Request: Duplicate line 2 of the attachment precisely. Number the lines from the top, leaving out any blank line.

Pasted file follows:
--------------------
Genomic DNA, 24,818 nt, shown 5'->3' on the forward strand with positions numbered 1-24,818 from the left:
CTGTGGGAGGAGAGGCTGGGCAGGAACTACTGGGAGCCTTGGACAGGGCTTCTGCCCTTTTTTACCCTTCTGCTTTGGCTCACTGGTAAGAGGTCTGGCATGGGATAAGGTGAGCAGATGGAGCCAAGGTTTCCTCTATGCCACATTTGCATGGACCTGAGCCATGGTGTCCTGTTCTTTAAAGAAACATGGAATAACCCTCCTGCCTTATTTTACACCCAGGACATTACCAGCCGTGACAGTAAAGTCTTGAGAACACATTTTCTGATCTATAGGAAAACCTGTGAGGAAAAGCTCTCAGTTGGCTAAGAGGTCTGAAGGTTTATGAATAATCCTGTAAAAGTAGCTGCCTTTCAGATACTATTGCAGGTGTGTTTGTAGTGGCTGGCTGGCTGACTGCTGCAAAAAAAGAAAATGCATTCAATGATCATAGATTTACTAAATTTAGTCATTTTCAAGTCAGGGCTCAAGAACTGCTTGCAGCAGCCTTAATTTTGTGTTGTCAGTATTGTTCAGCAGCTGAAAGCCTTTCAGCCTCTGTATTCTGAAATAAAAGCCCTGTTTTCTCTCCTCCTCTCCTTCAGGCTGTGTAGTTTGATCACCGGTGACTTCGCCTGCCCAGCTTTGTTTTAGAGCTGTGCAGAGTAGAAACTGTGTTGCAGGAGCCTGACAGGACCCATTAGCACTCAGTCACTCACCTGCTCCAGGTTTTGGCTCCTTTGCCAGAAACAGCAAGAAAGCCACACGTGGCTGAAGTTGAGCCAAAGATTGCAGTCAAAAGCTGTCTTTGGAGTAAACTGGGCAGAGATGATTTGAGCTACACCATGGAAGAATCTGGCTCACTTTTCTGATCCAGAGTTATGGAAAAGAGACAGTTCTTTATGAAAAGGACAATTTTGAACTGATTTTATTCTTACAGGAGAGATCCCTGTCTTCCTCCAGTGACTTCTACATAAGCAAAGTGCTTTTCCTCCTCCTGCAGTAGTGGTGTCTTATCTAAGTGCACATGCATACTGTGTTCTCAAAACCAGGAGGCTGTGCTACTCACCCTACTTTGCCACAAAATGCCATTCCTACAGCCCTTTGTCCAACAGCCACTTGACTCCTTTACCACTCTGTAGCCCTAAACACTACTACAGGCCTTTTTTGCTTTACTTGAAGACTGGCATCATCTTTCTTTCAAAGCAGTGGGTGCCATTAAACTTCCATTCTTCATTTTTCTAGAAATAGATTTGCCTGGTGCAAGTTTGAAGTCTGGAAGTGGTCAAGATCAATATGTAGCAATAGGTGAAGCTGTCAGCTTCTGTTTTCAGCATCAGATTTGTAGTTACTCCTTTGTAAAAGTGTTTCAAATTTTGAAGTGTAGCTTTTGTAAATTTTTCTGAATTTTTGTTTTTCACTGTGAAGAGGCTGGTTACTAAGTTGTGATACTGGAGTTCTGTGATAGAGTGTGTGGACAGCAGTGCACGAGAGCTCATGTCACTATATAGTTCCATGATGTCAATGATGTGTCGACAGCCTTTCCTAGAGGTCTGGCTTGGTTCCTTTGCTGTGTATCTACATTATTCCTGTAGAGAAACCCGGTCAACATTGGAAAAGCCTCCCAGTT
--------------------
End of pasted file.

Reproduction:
CTGTGGGAGGAGAGGCTGGGCAGGAACTACTGGGAGCCTTGGACAGGGCTTCTGCCCTTTTTTACCCTTCTGCTTTGGCTCACTGGTAAGAGGTCTGGCATGGGATAAGGTGAGCAGATGGAGCCAAGGTTTCCTCTATGCCACATTTGCATGGACCTGAGCCATGGTGTCCTGTTCTTTAAAGAAACATGGAATAACCCTCCTGCCTTATTTTACACCCAGGACATTACCAGCCGTGACAGTAAAGTCTTGAGAACACATTTTCTGATCTATAGGAAAACCTGTGAGGAAAAGCTCTCAGTTGGCTAAGAGGTCTGAAGGTTTATGAATAATCCTGTAAAAGTAGCTGCCTTTCAGATACTATTGCAGGTGTGTTTGTAGTGGCTGGCTGGCTGACTGCTGCAAAAAAAGAAAATGCATTCAATGATCATAGATTTACTAAATTTAGTCATTTTCAAGTCAGGGCTCAAGAACTGCTTGCAGCAGCCTTAATTTTGTGTTGTCAGTATTGTTCAGCAGCTGAAAGCCTTTCAGCCTCTGTATTCTGAAATAAAAGCCCTGTTTTCTCTCCTCCTCTCCTTCAGGCTGTGTAGTTTGATCACCGGTGACTTCGCCTGCCCAGCTTTGTTTTAGAGCTGTGCAGAGTAGAAACTGTGTTGCAGGAGCCTGACAGGACCCATTAGCACTCAGTCACTCACCTGCTCCAGGTTTTGGCTCCTTTGCCAGAAACAGCAAGAAAGCCACACGTGGCTGAAGTTGAGCCAAAGATTGCAGTCAAAAGCTGTCTTTGGAGTAAACTGGGCAGAGATGATTTGAGCTACACCATGGAAGAATCTGGCTCACTTTTCTGATCCAGAGTTATGGAAAAGAGACAGTTCTTTATGAAAAGGACAATTTTGAACTGATTTTATTCTTACAGGAGAGATCCCTGTCTTCCTCCAGTGACTTCTACATAAGCAAAGTGCTTTTCCTCCTCCTGCAGTAGTGGTGTCTTATCTAAGTGCACATGCATACTGTGTTCTCAAAACCAGGAGGCTGTGCTACTCACCCTACTTTGCCACAAAATGCCATTCCTACAGCCCTTTGTCCAACAGCCACTTGACTCCTTTACCACTCTGTAGCCCTAAACACTACTACAGGCCTTTTTTGCTTTACTTGAAGACTGGCATCATCTTTCTTTCAAAGCAGTGGGTGCCATTAAACTTCCATTCTTCATTTTTCTAGAAATAGATTTGCCTGGTGCAAGTTTGAAGTCTGGAAGTGGTCAAGATCAATATGTAGCAATAGGTGAAGCTGTCAGCTTCTGTTTTCAGCATCAGATTTGTAGTTACTCCTTTGTAAAAGTGTTTCAAATTTTGAAGTGTAGCTTTTGTAAATTTTTCTGAATTTTTGTTTTTCACTGTGAAGAGGCTGGTTACTAAGTTGTGATACTGGAGTTCTGTGATAGAGTGTGTGGACAGCAGTGCACGAGAGCTCATGTCACTATATAGTTCCATGATGTCAATGATGTGTCGACAGCCTTTCCTAGAGGTCTGGCTTGGTTCCTTTGCTGTGTATCTACATTATTCCTGTAGAGAAACCCGGTCAACATTGGAAAAGCCTCCCAGTT